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Successful installation of the first connected underwater observatory in Guadeloupe

By recording its first earthquake on Sunday, June 20th, 2021, two days after its installation was completed, the new optical underwater observatory in Les Saintes quickly demonstrated its usefulness!

Successful installation of the first connected underwater observatory in Guadeloupe

This first recording marks the success of several years’ research and development on fibre-tip optical sensors, carried out by the IPGP, ESEO and ENS as part of the Interreg PREST project, with a view to closely monitoring the seismicity of the Saintes area, which was hit in 2004 by a magnitude 6.3 earthquake, the largest to hit the French West Indies for decades, and whose persistence is still debated.

Installed for the first time in real monitoring conditions, this innovative seismological station overcomes many of the problems associated with the usual deployment of electronics and energy on the seabed. The seismometer, which is purely mechanical, is installed at a depth of 40 m underwater and connected to land by a 5 km long optical cable, at the end of which a laser interrogator allows its movement to be measured remotely with a high degree of accuracy. This data is now transmitted in real time to the IPGP’s volcanological and seismological observatories in Guadeloupe and Martinique. In addition, thanks to an innovative approach to monitoring light signal disturbances linked to the passage of seismic waves, the fibre itself serves as a network of sensors (the equivalent of 500 seismometers!). This DAS (Distibuted Acoustic Sensing) method was set up as part of a PREST-Géoazur collaboration.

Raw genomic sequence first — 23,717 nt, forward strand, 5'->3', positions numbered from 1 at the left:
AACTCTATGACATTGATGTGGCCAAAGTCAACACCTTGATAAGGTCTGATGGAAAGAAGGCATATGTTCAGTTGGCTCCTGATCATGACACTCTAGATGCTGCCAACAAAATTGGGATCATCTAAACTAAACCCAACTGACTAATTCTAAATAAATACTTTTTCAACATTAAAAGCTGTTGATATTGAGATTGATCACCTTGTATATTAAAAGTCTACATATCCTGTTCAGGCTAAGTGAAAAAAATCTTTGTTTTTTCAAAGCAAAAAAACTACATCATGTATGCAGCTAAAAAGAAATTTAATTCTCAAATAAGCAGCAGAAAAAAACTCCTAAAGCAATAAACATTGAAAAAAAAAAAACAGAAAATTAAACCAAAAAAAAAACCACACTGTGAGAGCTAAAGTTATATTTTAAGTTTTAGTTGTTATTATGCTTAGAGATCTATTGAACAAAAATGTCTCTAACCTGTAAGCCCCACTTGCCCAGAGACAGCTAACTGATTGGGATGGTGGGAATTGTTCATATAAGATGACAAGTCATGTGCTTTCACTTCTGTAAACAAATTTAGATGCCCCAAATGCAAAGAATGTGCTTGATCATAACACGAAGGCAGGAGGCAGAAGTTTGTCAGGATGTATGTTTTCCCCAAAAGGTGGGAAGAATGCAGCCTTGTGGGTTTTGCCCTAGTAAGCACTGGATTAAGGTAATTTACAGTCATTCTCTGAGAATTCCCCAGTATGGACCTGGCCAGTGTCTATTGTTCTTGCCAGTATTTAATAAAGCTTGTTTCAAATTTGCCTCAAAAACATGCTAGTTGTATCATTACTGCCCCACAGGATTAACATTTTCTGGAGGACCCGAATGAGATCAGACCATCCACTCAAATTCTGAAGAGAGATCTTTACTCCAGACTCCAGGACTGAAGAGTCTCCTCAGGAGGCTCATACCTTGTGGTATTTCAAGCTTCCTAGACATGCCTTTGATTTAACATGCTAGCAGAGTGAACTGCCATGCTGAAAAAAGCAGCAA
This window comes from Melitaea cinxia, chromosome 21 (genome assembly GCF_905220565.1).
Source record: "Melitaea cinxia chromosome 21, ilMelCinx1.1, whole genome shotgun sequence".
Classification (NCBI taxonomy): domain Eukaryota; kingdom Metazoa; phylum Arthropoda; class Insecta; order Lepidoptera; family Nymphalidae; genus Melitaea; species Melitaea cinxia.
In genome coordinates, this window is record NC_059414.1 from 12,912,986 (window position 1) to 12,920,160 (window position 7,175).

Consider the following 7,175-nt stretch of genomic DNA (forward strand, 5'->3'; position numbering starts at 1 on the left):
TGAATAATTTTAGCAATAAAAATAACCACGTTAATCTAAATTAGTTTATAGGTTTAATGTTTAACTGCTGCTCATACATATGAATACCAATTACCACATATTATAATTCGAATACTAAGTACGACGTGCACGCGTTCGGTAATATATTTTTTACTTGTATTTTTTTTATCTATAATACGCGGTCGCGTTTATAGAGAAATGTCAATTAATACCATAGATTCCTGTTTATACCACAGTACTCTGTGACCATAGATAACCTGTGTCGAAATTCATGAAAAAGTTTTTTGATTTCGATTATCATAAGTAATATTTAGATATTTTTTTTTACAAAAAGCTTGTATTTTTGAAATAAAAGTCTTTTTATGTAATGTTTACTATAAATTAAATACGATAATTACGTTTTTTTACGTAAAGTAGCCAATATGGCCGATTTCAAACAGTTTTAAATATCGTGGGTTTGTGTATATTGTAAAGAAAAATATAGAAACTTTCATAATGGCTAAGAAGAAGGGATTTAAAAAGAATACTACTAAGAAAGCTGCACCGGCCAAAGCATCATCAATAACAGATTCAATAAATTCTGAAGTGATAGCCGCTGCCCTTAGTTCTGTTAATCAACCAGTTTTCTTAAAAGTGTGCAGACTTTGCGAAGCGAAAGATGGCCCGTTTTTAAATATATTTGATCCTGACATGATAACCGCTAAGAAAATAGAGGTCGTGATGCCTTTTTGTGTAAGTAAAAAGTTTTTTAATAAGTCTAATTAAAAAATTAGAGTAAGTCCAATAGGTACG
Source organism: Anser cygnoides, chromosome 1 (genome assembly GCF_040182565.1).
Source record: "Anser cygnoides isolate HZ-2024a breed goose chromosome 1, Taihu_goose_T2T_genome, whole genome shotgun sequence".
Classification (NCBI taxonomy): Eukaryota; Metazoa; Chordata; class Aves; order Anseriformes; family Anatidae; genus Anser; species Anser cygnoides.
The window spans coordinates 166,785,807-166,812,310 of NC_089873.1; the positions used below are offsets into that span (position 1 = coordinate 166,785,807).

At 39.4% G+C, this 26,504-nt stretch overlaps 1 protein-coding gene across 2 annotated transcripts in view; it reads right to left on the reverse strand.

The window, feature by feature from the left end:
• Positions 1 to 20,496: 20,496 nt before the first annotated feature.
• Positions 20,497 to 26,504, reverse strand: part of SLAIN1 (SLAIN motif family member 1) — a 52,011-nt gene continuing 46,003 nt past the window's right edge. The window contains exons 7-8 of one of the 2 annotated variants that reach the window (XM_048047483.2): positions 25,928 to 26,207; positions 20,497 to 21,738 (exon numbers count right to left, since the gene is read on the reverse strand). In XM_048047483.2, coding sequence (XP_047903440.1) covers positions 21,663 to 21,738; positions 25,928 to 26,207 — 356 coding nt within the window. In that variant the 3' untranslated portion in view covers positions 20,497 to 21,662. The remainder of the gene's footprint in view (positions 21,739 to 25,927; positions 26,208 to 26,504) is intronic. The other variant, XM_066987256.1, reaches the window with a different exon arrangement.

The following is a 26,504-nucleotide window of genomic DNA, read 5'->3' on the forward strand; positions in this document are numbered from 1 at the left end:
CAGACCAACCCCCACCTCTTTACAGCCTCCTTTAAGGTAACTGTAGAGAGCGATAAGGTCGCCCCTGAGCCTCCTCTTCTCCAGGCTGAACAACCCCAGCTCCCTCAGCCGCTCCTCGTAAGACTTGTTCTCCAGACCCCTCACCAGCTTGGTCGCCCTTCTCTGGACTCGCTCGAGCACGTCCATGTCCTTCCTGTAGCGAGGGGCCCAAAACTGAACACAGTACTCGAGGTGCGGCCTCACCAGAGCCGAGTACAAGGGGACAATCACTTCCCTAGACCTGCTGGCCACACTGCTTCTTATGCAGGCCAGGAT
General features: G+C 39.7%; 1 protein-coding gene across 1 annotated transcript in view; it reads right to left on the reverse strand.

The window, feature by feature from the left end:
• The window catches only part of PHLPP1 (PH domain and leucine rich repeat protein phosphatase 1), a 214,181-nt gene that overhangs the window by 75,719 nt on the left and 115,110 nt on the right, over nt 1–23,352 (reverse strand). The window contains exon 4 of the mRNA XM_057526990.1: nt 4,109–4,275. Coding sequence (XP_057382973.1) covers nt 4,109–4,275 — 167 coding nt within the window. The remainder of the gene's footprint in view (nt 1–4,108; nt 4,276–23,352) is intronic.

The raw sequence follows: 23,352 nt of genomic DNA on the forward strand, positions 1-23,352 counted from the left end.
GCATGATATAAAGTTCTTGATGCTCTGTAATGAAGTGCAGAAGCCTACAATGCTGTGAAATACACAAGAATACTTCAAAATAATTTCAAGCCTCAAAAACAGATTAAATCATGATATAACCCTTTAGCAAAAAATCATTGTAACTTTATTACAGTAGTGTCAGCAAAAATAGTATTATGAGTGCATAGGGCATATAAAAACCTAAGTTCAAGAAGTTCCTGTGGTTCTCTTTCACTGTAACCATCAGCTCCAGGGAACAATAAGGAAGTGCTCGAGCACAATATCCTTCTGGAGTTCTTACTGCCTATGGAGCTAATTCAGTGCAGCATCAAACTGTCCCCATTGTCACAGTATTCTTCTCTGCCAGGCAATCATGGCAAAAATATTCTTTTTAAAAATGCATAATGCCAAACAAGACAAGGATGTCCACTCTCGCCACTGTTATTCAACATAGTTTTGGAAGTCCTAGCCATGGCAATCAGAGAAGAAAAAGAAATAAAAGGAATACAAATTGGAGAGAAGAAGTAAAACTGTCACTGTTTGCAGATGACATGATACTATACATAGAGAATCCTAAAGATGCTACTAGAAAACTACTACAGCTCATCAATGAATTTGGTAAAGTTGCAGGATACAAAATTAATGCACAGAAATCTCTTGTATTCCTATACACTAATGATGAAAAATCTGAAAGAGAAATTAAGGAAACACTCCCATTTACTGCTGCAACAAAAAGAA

First regional earthquake detected by the underwater optical seismometer and measured on land by the Loki laser interrogator, developed by ESEO as part of the Interreg PREST project.
Installation of the various pieces of equipment on the seabed before burying the seismometer (foreground). The towers are used to store the excess lengths of fiber and the connection boxes.
Launching of the underwater observatory towers at Les Saintes (Guadeloupe) from the oceanographic vessel Antéa, with the divers in charge of installation in the Zodiac in the background.

To install this new device, the FibroSaintes oceanographic campaign led by Géoazur (CNRS, Université de la Côte d’Azur) required nearly 3 weeks of work at sea by experienced divers and engineers, as well as on land to connect and protect the fibres. This technical feat foreshadows the monitoring instruments of tomorrow, as more ambitious projects are due to be launched to study the source zones of major earthquakes in the Caribbean subduction zone in real time. Similar equipment will also soon be installed off Mayotte to complete the monitoring of the seismic-volcanic crisis currently underway.

Find out more about the PREST project (Regional Telluric Monitoring Platform), a project under the Interreg Caribbean V Programme 2014-2020 (European ERDF funds).

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